This particular occasion that the Psalmist is remembering is recorded in Exodus 17:1-7 and Numbers 20:2-13. The people of Israel were moving through the wilderness in stages according to the command of the LORD. At every stage the LORD had provided for His people and cared for them. But at one point the people were camped in Rephidim and their was no water for the people to drink. Instead of trusting God the people began to grumble and complain against Moses. They asked, “Is the LORD among us or not?

Moses went before the LORD and said, “What shall I do with this people? They are almost ready to stone me.

The LORD told Moses to go to the rock of Horeb and strike it once with his staff and water would come out for the people to drink. Moses, however, was angry with the people and he struck the rock twice. Because of this the LORD said to Moses and Aaron, “Because you did not believe in me, to uphold me as holy in the eyes of the people of Israel, therefore you shall not bring this assembly into the land that I have given them.” (Numbers 20:12)

The name of that place was to be called Massah (testing) and Meribah (quarreling) because of the sins that the people had committed. Repeatedly the people of God tested the LORD throughout the forty years that they spent in the wilderness. They tested God by trying to see how long His patience would hold out in the face of their stubbornness of heart.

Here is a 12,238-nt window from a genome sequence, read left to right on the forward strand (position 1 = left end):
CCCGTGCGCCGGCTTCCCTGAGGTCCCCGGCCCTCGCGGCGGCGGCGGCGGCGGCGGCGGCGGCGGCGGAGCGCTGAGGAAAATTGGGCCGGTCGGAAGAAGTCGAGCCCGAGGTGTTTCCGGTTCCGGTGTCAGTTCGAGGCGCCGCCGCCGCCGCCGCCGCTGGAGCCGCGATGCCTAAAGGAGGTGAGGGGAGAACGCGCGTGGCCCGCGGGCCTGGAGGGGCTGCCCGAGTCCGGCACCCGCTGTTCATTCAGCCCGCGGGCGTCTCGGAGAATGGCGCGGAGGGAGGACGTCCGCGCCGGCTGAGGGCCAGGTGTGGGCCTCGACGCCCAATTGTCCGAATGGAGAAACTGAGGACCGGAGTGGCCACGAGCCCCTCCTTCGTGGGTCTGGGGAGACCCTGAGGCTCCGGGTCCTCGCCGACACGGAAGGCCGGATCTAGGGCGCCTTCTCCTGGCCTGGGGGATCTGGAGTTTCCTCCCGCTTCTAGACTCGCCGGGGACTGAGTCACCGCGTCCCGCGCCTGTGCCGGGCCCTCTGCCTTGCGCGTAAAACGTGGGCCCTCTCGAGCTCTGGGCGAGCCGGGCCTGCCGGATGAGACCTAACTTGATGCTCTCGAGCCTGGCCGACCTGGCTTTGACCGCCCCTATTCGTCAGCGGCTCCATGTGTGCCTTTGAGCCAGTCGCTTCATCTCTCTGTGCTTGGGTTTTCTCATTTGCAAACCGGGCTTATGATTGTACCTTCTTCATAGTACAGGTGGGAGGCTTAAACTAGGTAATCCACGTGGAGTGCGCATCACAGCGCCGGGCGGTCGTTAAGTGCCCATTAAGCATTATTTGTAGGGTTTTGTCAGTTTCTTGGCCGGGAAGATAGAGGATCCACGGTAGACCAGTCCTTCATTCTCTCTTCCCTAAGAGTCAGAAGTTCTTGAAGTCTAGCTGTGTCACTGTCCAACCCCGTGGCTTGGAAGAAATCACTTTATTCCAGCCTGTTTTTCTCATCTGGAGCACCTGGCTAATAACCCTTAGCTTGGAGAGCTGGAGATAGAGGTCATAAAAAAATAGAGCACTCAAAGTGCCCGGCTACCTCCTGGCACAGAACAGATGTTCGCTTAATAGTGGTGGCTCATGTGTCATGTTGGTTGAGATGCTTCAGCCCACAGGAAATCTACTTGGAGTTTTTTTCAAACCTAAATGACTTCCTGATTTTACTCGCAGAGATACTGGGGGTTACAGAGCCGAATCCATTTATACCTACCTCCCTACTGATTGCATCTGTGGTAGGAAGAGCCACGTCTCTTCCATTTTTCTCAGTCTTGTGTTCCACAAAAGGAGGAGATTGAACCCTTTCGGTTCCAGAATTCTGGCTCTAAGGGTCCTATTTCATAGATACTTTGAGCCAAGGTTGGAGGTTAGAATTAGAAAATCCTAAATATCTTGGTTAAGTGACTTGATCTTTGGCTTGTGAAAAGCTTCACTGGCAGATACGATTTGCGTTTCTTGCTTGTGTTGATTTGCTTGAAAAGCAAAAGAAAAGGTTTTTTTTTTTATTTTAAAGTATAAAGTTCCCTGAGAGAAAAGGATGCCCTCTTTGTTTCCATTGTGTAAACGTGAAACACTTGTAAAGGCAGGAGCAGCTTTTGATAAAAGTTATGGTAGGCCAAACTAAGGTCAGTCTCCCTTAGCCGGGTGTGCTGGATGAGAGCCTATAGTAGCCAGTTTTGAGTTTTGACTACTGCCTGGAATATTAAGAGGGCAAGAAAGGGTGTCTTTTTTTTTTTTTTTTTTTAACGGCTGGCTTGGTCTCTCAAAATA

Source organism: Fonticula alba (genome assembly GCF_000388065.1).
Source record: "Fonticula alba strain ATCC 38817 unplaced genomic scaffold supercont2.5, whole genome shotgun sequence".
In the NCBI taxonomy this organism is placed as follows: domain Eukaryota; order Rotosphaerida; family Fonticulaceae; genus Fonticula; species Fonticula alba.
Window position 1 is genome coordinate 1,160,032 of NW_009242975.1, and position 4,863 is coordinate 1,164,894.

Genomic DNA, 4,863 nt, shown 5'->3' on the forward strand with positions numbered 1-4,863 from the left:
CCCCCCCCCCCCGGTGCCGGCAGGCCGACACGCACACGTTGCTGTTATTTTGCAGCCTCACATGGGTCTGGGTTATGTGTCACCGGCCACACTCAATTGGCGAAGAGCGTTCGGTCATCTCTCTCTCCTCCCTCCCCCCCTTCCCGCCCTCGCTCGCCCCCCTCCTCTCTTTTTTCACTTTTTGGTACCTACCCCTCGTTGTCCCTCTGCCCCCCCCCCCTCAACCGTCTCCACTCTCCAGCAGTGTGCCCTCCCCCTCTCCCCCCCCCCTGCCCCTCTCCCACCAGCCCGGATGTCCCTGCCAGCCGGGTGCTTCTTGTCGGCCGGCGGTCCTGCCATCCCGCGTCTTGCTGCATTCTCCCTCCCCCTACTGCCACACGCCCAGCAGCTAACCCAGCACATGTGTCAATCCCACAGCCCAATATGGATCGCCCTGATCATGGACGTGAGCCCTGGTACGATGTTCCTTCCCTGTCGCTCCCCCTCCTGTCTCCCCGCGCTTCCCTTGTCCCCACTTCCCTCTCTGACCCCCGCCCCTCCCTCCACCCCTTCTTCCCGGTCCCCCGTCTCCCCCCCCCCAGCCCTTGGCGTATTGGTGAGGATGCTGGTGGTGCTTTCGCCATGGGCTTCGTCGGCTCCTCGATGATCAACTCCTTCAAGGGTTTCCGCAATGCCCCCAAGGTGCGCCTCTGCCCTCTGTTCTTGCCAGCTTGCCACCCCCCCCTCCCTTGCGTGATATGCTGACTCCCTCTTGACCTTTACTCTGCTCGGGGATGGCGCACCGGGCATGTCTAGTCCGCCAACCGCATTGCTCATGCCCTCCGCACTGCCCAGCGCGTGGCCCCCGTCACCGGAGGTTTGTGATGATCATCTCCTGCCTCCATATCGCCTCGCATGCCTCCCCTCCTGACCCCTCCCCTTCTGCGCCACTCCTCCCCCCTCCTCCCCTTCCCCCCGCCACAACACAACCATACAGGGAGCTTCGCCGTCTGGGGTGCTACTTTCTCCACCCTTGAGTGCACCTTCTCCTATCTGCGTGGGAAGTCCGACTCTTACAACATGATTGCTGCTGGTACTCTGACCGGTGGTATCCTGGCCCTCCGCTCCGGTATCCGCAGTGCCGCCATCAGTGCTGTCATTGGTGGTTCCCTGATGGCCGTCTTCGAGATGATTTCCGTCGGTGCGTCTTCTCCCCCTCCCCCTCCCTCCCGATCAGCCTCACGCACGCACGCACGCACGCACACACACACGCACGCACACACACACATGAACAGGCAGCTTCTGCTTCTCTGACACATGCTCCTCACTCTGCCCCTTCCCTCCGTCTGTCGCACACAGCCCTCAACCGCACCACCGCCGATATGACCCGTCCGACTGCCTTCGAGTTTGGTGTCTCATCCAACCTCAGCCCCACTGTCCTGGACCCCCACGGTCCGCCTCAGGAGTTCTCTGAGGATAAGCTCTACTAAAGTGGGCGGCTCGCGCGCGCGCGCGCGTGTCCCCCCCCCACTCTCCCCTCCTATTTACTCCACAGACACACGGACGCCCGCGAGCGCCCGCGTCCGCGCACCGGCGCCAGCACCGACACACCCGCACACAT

After having reminded these believers of the sin of their forefathers he says to them in Hebrews 3:12-13, “Take care (be careful, beware and watch out), brothers, lest there be in any of you an evil, unbelieving heart, leading you to fall away from the living God. But exhort one another every day, as long as it is called “today,” that none of you may be hardened by the deceitfulness of sin.

The author warns these believers about having a sinful and unbelieving heart that turns away from the living God. Are you grateful for a minster, a friend, or a family member who will warn, encourage and exhort you to persevere in the LORD?

The authors continual exhortation in this letter reminds me of the boldness of a minister who began to realize that some in his congregation had forgotten that God is a ‘living God’ and is to be considered Holy. One day he was among a large gathering of people and someone said to him casually, “Pastor, get things started for us with a little prayer.

Most pastors would have simply said a small prayer to get things going but this bold pastor said, “I will not, there are not little prayers! Prayer enters the lions den, brings us before the holy God , where it is uncertain whether we will come back alive or sane. For it is a fearful thing to fall into the hands of a living God.3

It ought to be a priority for us to receive exhortations and encouragement from others. For those of you who were here for the sermon that Ray Haas preached last week you will recall that he gave us several godly exhortations.